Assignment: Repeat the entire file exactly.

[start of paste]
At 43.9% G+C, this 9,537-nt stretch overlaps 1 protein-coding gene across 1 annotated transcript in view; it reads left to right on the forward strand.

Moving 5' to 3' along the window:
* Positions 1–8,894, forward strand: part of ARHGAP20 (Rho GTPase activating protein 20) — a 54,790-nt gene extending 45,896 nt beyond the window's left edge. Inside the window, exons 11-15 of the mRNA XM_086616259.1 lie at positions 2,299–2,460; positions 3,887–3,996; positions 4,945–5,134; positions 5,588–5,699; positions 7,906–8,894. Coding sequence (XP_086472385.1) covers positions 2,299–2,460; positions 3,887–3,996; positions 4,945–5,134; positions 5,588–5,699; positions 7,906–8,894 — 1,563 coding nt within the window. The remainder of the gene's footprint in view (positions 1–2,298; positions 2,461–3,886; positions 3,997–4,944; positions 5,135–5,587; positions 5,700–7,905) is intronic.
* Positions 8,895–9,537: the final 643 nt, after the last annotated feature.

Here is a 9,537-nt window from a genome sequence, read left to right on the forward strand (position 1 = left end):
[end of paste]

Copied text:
At 43.9% G+C, this 9,537-nt stretch overlaps 1 protein-coding gene across 1 annotated transcript in view; it reads left to right on the forward strand.

Moving 5' to 3' along the window:
* Positions 1–8,894, forward strand: part of ARHGAP20 (Rho GTPase activating protein 20) — a 54,790-nt gene extending 45,896 nt beyond the window's left edge. Inside the window, exons 11-15 of the mRNA XM_086616259.1 lie at positions 2,299–2,460; positions 3,887–3,996; positions 4,945–5,134; positions 5,588–5,699; positions 7,906–8,894. Coding sequence (XP_086472385.1) covers positions 2,299–2,460; positions 3,887–3,996; positions 4,945–5,134; positions 5,588–5,699; positions 7,906–8,894 — 1,563 coding nt within the window. The remainder of the gene's footprint in view (positions 1–2,298; positions 2,461–3,886; positions 3,997–4,944; positions 5,135–5,587; positions 5,700–7,905) is intronic.
* Positions 8,895–9,537: the final 643 nt, after the last annotated feature.

Here is a 9,537-nt window from a genome sequence, read left to right on the forward strand (position 1 = left end):